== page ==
5 ways artificial intelligence is revolutionising global healthcare

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Artificial Intelligence in healthcare allows us, and medical professionals, monitor our wellbeing like never before. Here are five ways AI is revolutionising healthcare around the world.

By Allianz Worlwide Care | September 12, 2017

Allianz Care - artificial intelligence in healthcare

Artificial Intelligence (AI) is no longer the domain of science fiction films, it can now be seen in active use in the world around us. Although many industries benefit from AI, it may have the most significant impact on our everyday lives when it comes to looking after our health.

Staying well

There are already a large selection of apps and wearables like fitbit that work together to help us monitor our health. Many of them encourage us to take an active approach to staying well through diet and exercise.

Early diagnosis

If we do get sick, AI in healthcare is helping us receive earlier and faster diagnosis in a number of ways:

Diagnostic tools: like Ada allow us to add our symptoms into an app on a smartphone or through Amazon Alexa to diagnose illnesses. Ada also gets smarter over time, as it becomes familiar with your medical history. If needed, it will recommend getting in touch with a virtual or real doctor.

Accessing medical advice: there are many parts of the world where medical professionals are thin on the ground. If you find yourself working as an expat in one of these locations Artificial Intelligence might be a necessity. Connected health has already made a life changing difference to those living in rural India.

Predict risk: Artificial Intelligence in healthcare can be used to interpret vast amounts of data at accuracy levels that are virtually impossible for humans to replicate. This is a game changer when it comes to early diagnosis of diseases like cancer. In a US study AI software was used to collect and correlate the data from 500 mammograms to accurately predict the probability of a breast cancer diagnosis. It did this thirty times faster than a human and with 99% accuracy.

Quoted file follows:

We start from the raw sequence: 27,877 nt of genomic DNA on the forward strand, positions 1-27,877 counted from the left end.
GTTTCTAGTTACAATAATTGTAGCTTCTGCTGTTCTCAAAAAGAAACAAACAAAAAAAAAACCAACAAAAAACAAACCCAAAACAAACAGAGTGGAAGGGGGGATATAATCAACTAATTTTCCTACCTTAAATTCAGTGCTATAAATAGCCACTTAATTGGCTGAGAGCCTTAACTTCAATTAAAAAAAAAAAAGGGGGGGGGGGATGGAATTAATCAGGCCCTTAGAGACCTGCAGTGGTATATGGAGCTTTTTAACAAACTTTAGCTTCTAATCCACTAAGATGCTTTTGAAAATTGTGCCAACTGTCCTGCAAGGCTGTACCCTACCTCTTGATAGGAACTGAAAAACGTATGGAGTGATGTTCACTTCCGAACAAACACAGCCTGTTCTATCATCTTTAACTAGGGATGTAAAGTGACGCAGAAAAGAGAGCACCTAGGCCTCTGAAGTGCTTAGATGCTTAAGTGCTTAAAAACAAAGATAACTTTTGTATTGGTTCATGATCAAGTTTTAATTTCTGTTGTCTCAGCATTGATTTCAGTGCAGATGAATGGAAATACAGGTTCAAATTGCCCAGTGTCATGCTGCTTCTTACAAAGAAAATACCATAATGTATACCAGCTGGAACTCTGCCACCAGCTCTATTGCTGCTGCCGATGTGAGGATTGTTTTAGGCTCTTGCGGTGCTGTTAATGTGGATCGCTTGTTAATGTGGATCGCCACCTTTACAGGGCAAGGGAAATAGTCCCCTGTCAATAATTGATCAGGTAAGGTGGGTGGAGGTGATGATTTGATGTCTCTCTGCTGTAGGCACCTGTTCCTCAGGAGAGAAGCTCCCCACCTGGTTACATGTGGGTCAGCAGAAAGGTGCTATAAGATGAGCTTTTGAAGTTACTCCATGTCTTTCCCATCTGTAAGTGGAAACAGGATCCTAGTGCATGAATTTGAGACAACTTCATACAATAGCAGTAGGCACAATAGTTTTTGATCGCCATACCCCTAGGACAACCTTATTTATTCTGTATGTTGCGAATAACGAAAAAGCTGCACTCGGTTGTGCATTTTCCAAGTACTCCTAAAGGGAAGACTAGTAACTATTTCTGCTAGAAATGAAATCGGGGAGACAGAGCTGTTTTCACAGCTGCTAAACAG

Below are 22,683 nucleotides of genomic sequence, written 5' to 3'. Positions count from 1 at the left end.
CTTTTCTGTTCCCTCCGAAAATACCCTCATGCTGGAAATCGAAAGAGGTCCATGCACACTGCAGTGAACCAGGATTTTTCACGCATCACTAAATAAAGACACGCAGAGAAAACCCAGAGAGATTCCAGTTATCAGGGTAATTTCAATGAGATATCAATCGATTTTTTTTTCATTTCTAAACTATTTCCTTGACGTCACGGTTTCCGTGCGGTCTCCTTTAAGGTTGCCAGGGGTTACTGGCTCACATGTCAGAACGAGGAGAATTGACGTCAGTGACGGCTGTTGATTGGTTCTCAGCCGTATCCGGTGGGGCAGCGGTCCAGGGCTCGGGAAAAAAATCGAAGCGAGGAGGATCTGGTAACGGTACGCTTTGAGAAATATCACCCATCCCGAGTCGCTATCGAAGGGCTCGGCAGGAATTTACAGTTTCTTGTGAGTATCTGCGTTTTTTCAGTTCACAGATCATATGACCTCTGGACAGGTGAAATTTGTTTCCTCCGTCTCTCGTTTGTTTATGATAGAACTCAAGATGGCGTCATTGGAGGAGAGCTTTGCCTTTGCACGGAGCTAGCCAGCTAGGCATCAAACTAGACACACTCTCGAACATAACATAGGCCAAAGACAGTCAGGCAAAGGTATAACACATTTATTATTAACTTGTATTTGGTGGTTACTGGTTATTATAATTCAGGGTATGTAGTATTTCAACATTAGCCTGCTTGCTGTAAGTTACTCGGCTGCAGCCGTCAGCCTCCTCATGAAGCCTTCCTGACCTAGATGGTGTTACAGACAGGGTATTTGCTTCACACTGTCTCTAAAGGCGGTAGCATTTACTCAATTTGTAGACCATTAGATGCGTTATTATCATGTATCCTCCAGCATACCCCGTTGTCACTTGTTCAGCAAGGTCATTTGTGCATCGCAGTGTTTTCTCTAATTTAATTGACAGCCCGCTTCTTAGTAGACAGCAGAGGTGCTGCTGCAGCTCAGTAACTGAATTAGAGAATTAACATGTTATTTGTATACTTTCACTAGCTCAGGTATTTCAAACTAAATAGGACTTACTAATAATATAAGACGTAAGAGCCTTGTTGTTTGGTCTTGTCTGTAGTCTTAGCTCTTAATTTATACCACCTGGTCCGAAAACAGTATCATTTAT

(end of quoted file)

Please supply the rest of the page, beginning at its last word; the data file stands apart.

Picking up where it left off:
Provide capacity: AI can tap into collective medical intelligence quickly and easily. For example, the Human Diagnosis Project is software that allows doctors to share their expertise with each other globally, to diagnose patients. The software is intelligent, it will collect and curate the opinions and responses received for future queries. This saves time and money as diagnosis that would often be outsourced to an external consultant can be diagnosed in-house but with the consultant’s opinion.

Decision making

In order to improve healthcare at scale, healthcare providers need to be able to better analyse and understand the big data they now have access to. AI software can help with this.  It uses pattern recognition to identify patients at risk of developing conditions. Researchers in the US used AI software to interpret breast cancer mammograms and identify those who needed further testing. This is revolutionary, with population and cancer diagnosis increasing globally. This type of software will help the medical profession better decide who to send forward for further testing, the increased accuracy levels mean much less time will be wasted on patients who don’t require further analysis.

Dynamic treatment

Artificial Intelligence in healthcare is also assisting professionals in developing treatment plans for patients. IBM’s ‘Watson for Oncology’ has the ability to sift through:

  • Clinical trial data
  • Medical journal entries
  • Text books
  • Any other relevant literature
  • And rank recommended treatment

This is of significant benefit to professionals trying to work out the best treatment for patients, which has always been a challenge. It is of particular use at a community level where oncologists may not have the opportunity to stay up to date with clinical advances in the same way as their colleagues in University Hospitals or medical centres.

Training

Artificial Intelligence in healthcare can also be used to train doctors, offering a level of complexity that standard software packages do not. Its ability to learn and adapt means it can tailor scenarios to the weaknesses of the student they are working with. Additionally training can happen anywhere using smartphones or tablets, allowing students to learn when and where suits them.

It’s clear that Artificial Intelligence in healthcare is nothing short of ground-breaking and is here to stay. We have employed Artificial Intelligence software in our new Symptom Checker in our MyHealth App. The app will allow you to review your policy, make a claim and monitor your own health; paper free. If you have International Health Insurance with Allianz Worldwide Care, download the MyHealth app today.